The Professor is strictly thick square lines that contrast with his rounded superpowered daughters and his open and kind personality, while his colors are all black and white emphasizing his scientific background with clinical precision. Meanwhile Ms. Bullum has the shape of a literal hourglass, decked from head to toe in seductive red, and the Mayor wears a tiny top hat, with a monacle, a parody of power since Ms. Bullum is the brains behind the city.
Given the overall low budget of certain cartoons like the Powerpuff Girls, the usage of color and shapes were some of the ways the show could create interesting and unique characters that had to wear the same things over and over. One of the reasons I adore animation so much is seeing tools like this being used. The style of animation can either make or break a show.
X-Men Evolution has a thicker line style that was still very fluid, and the quality was overall much cleaner. I loved the different ways the show used both sound and style to differentiate the characters powers—Kurt’s bamf noises when he teleported, Kitty’s soft phasing noise whenever she walked through something, the light metallic sound of energy when Jean psychically controlled something. Furthermore the writing was just brilliant.
I don’t like admitting this, but I’m actually a huge fan of Scott Summers, and I completely blame this show entirely. One of my first fictional 2D crushes was Scott Summers of X-Men Evolution. I adored his growth from an awkward, reckless, and even at times angry teenager into a responsible, caring young adult, and leader. But truthfully all the characters were well developed.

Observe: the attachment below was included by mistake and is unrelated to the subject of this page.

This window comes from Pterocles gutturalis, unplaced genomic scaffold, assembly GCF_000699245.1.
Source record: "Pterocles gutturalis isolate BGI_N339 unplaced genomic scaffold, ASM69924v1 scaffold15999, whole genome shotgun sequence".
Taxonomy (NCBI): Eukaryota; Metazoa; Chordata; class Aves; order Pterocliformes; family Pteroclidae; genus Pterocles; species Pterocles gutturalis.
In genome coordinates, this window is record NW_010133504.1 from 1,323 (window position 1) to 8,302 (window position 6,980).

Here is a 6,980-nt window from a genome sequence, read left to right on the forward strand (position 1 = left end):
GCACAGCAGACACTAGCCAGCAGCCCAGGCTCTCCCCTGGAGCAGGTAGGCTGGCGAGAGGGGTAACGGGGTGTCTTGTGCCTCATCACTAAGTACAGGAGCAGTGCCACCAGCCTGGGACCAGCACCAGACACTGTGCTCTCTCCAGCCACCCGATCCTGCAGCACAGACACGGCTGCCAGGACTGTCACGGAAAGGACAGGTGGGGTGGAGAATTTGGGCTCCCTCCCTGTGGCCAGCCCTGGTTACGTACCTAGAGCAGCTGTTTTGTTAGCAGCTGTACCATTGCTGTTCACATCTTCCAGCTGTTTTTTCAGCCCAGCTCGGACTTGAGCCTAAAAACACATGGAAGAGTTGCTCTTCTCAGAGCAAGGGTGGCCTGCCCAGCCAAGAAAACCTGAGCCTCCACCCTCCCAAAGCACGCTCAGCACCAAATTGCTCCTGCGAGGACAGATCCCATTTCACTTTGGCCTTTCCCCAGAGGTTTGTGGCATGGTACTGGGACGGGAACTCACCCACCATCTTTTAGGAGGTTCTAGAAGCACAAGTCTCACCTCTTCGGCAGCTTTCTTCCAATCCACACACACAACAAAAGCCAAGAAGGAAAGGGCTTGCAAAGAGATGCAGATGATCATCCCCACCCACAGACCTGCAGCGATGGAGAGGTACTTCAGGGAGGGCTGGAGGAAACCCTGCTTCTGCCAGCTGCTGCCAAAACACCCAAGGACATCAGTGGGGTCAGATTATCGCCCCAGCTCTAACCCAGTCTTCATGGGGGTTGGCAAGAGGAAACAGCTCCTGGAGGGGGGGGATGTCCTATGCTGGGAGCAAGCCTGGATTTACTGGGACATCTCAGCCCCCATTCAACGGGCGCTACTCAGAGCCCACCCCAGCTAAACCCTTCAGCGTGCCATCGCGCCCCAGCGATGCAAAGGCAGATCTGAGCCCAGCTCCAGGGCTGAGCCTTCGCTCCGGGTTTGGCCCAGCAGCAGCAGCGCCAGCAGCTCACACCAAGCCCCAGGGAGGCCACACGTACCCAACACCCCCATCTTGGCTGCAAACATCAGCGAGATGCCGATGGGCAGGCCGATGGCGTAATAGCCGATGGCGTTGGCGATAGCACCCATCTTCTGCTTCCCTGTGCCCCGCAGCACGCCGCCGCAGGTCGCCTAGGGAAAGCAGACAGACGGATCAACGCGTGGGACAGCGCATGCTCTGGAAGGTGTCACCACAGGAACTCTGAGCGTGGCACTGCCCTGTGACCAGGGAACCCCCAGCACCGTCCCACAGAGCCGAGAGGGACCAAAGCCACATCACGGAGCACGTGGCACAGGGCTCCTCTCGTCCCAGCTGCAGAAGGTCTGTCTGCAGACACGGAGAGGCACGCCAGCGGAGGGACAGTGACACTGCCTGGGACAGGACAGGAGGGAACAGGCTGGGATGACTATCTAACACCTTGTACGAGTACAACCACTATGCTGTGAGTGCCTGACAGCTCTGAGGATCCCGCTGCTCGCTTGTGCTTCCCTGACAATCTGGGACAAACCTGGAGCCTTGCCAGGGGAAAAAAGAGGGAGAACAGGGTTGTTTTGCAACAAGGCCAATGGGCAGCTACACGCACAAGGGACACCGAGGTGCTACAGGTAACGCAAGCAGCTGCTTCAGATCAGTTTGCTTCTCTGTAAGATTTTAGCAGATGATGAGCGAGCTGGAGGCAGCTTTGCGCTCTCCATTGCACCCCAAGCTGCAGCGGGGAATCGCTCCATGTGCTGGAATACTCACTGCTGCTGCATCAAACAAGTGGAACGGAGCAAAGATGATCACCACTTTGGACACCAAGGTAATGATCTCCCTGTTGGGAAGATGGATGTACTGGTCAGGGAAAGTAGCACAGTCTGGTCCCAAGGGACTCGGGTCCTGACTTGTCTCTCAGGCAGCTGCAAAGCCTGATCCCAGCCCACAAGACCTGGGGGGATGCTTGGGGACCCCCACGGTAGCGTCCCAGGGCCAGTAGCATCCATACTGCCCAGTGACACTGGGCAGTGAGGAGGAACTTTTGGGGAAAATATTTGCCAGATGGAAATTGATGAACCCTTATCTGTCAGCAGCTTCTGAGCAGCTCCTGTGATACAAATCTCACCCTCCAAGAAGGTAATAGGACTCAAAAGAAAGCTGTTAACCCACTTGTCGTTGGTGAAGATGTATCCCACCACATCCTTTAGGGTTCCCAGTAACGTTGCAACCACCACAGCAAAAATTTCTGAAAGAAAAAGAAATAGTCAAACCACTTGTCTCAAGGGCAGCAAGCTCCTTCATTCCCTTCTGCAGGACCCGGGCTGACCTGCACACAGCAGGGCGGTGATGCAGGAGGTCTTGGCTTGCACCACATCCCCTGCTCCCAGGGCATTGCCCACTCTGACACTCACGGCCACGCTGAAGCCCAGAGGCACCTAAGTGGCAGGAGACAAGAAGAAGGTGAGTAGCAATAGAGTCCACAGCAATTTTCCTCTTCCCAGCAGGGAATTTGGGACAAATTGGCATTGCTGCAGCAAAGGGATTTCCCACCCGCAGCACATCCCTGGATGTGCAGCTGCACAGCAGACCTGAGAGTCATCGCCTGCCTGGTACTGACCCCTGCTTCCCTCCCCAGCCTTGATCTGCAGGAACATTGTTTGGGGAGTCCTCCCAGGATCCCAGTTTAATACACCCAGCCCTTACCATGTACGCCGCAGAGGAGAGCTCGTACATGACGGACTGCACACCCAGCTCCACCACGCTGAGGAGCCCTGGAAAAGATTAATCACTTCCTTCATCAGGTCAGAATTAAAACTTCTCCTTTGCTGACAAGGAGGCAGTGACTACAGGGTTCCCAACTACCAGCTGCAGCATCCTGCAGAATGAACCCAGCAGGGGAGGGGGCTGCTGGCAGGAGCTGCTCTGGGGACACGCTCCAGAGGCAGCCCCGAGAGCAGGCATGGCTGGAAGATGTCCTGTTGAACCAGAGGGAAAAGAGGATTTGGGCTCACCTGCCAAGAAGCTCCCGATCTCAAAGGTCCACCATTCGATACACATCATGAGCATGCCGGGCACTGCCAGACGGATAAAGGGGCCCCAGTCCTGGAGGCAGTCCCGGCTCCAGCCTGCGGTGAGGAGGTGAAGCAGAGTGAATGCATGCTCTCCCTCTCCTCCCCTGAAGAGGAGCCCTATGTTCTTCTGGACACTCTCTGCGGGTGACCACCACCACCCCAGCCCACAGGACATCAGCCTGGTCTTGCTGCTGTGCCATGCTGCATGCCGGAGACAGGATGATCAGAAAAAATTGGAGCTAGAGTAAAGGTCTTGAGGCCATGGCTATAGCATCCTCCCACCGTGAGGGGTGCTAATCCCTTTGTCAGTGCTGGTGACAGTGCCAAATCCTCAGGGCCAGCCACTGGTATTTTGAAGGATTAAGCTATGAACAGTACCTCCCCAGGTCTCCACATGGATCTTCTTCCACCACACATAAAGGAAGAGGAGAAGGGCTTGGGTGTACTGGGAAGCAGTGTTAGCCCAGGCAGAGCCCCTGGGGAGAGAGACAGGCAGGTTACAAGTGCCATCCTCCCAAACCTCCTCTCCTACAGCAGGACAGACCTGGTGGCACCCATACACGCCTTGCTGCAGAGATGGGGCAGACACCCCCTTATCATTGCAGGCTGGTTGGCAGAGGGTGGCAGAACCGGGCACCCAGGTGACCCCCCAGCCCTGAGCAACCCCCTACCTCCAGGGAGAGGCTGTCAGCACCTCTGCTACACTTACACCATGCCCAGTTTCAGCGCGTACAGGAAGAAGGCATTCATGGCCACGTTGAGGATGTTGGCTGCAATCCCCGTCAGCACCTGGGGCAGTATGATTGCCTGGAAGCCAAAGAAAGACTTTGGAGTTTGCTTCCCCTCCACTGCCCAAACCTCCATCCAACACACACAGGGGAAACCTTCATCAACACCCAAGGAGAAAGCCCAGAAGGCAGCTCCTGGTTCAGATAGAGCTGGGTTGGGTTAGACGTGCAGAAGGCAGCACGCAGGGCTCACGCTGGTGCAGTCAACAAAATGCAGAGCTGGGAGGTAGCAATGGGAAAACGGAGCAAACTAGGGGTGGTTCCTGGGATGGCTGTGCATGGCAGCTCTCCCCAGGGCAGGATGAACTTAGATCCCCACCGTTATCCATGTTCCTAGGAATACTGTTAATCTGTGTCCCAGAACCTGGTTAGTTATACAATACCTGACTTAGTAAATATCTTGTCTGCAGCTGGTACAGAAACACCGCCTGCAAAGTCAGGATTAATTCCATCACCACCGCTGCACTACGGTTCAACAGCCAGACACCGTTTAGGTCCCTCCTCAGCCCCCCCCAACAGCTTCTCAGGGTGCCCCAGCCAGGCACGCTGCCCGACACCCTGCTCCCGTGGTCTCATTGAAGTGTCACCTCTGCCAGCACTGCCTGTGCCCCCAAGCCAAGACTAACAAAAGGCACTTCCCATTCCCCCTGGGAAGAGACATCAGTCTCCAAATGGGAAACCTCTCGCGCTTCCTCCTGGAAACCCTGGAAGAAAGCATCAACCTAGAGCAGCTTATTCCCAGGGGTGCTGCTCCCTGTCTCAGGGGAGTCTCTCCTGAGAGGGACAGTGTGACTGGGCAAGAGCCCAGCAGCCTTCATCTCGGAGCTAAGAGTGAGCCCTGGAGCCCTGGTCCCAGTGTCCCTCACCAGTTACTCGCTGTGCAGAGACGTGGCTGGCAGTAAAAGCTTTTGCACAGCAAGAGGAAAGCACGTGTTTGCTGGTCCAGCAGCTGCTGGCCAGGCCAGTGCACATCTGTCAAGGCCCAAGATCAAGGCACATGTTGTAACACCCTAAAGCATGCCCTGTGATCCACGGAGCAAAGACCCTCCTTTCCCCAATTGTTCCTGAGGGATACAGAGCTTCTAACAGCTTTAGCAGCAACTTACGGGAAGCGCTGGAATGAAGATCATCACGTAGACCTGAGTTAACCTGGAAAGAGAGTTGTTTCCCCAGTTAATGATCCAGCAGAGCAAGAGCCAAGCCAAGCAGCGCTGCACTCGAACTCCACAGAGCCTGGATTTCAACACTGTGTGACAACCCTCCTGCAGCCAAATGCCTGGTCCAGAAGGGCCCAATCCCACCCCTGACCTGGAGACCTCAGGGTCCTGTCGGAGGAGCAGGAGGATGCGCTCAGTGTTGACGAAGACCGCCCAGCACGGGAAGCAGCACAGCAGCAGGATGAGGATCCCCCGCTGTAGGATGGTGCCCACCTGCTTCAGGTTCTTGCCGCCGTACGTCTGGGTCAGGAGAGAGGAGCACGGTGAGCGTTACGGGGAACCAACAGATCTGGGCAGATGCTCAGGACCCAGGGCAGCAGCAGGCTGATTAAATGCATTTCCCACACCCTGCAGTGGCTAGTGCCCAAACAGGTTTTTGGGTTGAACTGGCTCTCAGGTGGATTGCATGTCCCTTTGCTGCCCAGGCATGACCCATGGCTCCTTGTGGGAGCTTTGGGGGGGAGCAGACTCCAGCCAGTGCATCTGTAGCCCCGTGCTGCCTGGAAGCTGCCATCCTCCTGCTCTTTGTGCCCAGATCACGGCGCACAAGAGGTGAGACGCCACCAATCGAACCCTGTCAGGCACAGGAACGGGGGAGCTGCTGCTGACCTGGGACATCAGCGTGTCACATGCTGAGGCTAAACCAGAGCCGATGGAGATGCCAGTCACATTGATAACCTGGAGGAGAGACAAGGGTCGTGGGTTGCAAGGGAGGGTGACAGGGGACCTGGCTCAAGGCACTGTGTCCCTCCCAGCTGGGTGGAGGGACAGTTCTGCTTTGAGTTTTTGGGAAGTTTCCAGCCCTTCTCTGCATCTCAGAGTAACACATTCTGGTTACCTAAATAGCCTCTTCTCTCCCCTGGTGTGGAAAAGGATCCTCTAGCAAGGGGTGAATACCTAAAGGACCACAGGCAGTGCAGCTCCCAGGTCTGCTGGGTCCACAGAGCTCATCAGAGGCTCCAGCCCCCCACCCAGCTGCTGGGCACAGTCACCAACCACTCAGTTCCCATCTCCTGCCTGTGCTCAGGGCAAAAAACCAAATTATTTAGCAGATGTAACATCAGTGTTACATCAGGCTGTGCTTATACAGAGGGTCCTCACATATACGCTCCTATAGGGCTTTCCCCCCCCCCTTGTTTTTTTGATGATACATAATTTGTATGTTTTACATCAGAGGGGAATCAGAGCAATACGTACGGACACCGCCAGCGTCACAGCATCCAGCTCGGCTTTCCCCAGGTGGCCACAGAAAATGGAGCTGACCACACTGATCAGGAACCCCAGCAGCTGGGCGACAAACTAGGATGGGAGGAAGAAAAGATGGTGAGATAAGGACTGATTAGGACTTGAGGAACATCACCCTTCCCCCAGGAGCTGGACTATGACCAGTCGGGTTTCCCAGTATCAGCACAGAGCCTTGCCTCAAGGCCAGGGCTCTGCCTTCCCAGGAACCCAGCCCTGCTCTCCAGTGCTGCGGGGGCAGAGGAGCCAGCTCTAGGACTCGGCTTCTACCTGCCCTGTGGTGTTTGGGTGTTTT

What I noticed in watching X-Men Evolution was that the question of morality was brought up more than in the other shows I watched. Because Yu Yu Hakusho, Rurouni Kenshin, and Sailor Moon were victims of the 90s dubbing industry, many of their more mature themes were whited out. Which was a huge shame, because as I grew older and revisited these shows, I realized how wonderfully crafted they were and how much their mythology and themes fit into the superhero stories I grew to love.
I wouldn’t realize until much later all the fantastic queer themes and text that existed in Sailor Moon. Nor the fantastic complexity of moral dilemma and redemption that existed in Rurouni Kenshin. These shows were just as complex and interesting as any adult TV show, which is probably why they were edited so heavily for content. They were considered too mature for children, which is more a product of the industry that regulates children’s media. Shows like Yu Yu Hakusho—which honestly wasn’t for children (the unedited version has extreme violence, profanity, and the occasional fan service scene)—Rurouni Kenshin and Sailor Moon had to be watered down as their content was too in-your-face unlike more subtly complex shows that were made for the American market specifically such as X-Men Evolution was.